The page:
So many recent pop hits have been about living for today like tomorrow won’t come — so drink, dance and do what you damn please. In the immortal words of Drake, “You only live once.”
But Kacey Musgraves, whose spectacular debut album, Same Trailer Different Park , was released last week, is also writing and singing pop songs about living it up. But she might be the only doing it where there are actual stakes, something to lose from brashly deciding to do what you want: modern country music.
Take the opening line to the great “Follow Your Arrow,” with its playful, galloping rhythm: “If you save yourself for marriage you’re a bore/You don’t save yourself for marriage you’re a horr…ible person.” A lot of Musgraves’ turns of phrase are as tongue-in-cheek as this, a fitting reversal to a genre known for its wordplay — she’s taking shots with country music’s biggest gun.
That’s no more clear than in “Merry Go ‘Round,” the album’s lead single and Musgraves’ most melodically cutting slice. A play on the nursery rhyme “Mary, Mary, Quite Contrary,” she casts a dark, sobering look at small-town living: “Mamma’s hooked on Mary Kay/Brother’s hooked on Mary Jane/And Daddy’s hooked on Mary two doors down/Mary, Mary, quite contrary/We get bored so we get married/And just like dust, we settle in this town.”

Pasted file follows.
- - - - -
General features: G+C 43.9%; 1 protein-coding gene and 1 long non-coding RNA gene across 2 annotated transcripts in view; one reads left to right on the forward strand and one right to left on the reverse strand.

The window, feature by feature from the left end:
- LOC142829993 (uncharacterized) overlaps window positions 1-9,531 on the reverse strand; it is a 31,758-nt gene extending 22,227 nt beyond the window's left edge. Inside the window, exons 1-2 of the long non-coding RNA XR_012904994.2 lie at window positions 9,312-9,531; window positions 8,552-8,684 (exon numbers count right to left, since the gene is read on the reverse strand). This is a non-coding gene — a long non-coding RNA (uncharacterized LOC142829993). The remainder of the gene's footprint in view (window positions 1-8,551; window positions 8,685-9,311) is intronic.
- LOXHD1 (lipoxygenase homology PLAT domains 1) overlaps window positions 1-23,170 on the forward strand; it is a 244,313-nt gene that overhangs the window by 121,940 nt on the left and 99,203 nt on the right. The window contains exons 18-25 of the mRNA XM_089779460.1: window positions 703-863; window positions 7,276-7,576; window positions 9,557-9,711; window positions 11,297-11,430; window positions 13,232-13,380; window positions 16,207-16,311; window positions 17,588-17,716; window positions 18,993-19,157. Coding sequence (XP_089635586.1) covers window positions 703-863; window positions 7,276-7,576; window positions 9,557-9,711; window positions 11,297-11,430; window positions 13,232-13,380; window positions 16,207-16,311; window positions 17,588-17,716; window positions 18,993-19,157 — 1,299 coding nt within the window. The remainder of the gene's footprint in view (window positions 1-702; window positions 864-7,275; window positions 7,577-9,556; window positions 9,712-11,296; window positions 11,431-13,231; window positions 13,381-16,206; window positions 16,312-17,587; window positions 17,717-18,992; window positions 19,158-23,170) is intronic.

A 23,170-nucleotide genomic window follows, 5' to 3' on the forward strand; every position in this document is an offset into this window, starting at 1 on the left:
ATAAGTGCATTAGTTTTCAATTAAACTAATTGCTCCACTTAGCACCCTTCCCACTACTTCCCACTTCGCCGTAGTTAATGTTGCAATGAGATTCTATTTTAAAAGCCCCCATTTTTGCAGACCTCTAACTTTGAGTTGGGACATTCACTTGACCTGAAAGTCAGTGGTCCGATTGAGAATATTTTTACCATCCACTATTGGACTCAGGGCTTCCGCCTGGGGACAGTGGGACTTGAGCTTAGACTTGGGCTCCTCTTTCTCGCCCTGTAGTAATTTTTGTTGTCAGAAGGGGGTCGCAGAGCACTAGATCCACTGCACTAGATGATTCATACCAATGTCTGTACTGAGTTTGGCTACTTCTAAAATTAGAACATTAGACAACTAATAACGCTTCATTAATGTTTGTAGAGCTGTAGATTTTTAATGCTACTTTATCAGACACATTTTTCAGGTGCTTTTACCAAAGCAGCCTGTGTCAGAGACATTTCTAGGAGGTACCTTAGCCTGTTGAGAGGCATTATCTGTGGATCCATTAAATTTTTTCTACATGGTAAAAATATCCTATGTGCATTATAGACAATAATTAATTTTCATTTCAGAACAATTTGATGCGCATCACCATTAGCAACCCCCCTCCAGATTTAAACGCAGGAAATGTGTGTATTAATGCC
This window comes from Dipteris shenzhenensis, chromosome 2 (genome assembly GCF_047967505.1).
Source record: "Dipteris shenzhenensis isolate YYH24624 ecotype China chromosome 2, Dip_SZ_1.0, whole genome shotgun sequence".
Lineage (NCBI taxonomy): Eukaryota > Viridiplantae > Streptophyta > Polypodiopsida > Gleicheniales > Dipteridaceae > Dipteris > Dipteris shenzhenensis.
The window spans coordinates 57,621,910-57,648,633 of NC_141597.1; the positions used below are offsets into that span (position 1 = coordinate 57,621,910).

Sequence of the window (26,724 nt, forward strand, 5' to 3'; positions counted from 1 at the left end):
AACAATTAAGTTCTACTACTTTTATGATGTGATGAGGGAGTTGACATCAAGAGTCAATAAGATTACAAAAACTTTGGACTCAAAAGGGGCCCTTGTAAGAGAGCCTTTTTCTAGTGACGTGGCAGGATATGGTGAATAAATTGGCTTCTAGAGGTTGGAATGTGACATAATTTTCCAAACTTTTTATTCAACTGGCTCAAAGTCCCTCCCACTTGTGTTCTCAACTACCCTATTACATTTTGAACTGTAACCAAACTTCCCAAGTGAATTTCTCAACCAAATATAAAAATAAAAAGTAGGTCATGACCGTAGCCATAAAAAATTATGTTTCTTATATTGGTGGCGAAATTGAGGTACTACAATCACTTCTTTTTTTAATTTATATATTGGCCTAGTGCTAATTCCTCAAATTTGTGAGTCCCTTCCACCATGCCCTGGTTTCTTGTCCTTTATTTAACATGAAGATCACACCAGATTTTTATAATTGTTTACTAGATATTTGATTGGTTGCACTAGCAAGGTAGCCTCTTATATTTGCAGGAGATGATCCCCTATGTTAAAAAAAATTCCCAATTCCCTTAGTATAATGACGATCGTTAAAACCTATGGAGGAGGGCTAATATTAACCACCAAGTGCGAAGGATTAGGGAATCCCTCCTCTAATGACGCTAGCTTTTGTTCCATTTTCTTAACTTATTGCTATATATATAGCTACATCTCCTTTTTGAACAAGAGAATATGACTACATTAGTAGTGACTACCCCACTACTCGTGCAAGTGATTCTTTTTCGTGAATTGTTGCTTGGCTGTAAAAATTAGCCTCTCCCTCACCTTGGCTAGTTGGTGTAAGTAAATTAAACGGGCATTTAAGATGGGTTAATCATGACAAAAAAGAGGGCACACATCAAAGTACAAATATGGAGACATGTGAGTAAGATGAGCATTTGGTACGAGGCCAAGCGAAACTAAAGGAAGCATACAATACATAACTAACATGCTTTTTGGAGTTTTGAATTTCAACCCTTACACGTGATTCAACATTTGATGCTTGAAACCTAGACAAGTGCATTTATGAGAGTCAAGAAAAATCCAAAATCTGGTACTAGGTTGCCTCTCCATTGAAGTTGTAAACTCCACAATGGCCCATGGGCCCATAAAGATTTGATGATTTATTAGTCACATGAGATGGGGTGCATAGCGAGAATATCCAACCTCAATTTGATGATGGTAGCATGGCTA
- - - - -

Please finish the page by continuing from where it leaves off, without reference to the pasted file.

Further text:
And she doesn’t stop there. “It Is What It Is” is a plaintive veneration of casual sex, where she coos to her partner, “Maybe I love you/Maybe I’m just kind of bored.” In less confident hands and songwriting, these would be shock value kiss-offs, but here they’re cleverly sketched as hooks and meditations.
Musgraves, who placed seventh on the fifth season of “Nashville Star,” isn’t breaking onto the scene with the most powerful voice in country — her soft, silvery tones are more indie chanteuse, with flashes of Patty Griffin.
But she writes wisely and spectacularly and sings on point. No melisma, no rushes of anthemic energy. Just carefully constructed country pop that takes in its roots — “Blown’ Smoke” is an old-fashioned stomper — and also turns them on their heads. She’s a new kind of pop music ingenue.
Printed on Tuesday, March 26, 2013 as: Breakout songstress breaks down conventions